For example, a ball is played by an attacker from his/her own end that lands near the penalty area and bounces in the direction of the keeper. A second attacker, in an offside position near the halfway line when the ball was played, begins to run in the direction of the keeper. No other defenders beside the keeper are in the attacking end.
The AR does not signal offside and referee decides to allow the keeper to play the ball. However,the keeper mishandles the ball and it goes into the goal. What is/was the correct procedure for the AR and referee? Can it be assumed that the distant approach of the offside attacker induced the keeper to misplay the ball?
In the same situation, a second attacker running from an onside position joins his teammate in an approach to the keeper. This time the ball bounds away from the keeper and the onside attacker collects the ball and scores.
USSF answer (February 10, 2012):
This response of 29 September 2009 should suffice:
“The attacker is interfering with the opponents — both by drawing the opponent into a competition for the ball and by actively challenging the opponent while both are racing for the ball. Our thoughts? Pop that flag upon the very first indication that the attacker was acting to distract or deceive the opponent while in an offside position.”
However, if there is no interference, as in your first example of the goalkeeper far,far away and the attacker near the halfway line, let play develop until there is some sign of this interference. This also applies to the second scenario: If the player in the onside position is going for the ball and the player in the offside position is behind him, let it go until it is clear that the player in the offside position is interfering.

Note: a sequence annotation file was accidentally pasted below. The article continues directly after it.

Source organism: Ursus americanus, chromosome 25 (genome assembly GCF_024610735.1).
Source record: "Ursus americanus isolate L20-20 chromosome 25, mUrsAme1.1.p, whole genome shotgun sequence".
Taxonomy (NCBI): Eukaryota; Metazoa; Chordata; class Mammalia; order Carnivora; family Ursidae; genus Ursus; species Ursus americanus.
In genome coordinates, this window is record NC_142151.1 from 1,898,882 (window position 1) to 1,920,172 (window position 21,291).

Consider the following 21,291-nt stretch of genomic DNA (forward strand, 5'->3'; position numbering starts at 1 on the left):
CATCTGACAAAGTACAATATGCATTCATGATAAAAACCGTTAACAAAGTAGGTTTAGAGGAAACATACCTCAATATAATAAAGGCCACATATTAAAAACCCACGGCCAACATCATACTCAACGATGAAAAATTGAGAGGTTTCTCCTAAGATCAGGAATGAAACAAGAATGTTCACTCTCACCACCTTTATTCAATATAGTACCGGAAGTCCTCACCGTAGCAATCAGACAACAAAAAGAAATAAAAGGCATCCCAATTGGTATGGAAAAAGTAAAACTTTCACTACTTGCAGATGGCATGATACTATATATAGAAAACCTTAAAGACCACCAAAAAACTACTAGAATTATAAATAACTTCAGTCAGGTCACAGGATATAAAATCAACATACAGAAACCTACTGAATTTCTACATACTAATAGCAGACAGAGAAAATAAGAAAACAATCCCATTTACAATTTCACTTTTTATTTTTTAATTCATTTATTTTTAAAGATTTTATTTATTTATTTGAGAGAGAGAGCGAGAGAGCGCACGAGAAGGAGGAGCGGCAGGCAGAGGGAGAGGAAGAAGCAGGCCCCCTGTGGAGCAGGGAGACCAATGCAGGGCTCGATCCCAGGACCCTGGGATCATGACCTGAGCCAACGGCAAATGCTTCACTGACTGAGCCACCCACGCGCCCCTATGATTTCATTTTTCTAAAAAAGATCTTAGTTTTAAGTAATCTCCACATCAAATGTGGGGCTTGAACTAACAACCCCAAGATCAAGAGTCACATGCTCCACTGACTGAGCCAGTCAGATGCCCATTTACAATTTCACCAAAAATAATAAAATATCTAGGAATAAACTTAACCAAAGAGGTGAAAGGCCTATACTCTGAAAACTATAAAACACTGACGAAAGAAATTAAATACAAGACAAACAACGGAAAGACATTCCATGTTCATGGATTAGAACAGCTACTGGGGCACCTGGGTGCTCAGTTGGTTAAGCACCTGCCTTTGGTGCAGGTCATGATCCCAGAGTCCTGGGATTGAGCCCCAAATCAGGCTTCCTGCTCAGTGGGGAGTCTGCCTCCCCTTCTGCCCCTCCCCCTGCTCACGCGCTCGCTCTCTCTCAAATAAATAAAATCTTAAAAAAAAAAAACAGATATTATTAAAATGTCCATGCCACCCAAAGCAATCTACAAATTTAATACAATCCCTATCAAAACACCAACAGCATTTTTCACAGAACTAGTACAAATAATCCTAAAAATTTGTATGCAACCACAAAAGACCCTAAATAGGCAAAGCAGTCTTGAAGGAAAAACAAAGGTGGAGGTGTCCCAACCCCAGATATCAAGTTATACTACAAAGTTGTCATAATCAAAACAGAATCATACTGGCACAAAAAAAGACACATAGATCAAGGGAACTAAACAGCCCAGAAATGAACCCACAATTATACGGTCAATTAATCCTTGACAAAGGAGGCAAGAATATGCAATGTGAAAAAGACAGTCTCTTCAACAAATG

Two applicable position papers have been issued and are available on the USSF website:
1. August 24, 2005
Re: Law 11: Offside
IFAB advice on the application of Law 11, Decision 2
Date: August 24, 2005
The International Football Association Board (IFAB) revised Law 11 (Offside) effective 1 July 2005 by, among other things, incorporating definitions of what it means to • interfere with play,
• interfere with an opponent, and
• gain an advantage by being in an offside position.
The USSF Advice to Referees section of Memorandum 2005 ended its discussion of the addition of these three definitions by noting:
Referees are reminded that the reference to “playing or touching the ball” does not mean that an offside infraction cannot be called until an attacker in an offside position actually touches the ball.
Because of recent developments which appear to focus on “touching the ball,” there has been some confusion about the above statement. “Touching the ball”is not a requirement for calling an offside violation if the attacker is interfering with an opponent by making a movement or gesture which, in the opinion of the referee, deceives or distracts that opponent. What the International Board has recently emphasized is that, in the unlikely event an attacker in an offside position is not challenged by any opponent, the attacker should not be ruled offside unless and until the attacker physically touches the ball.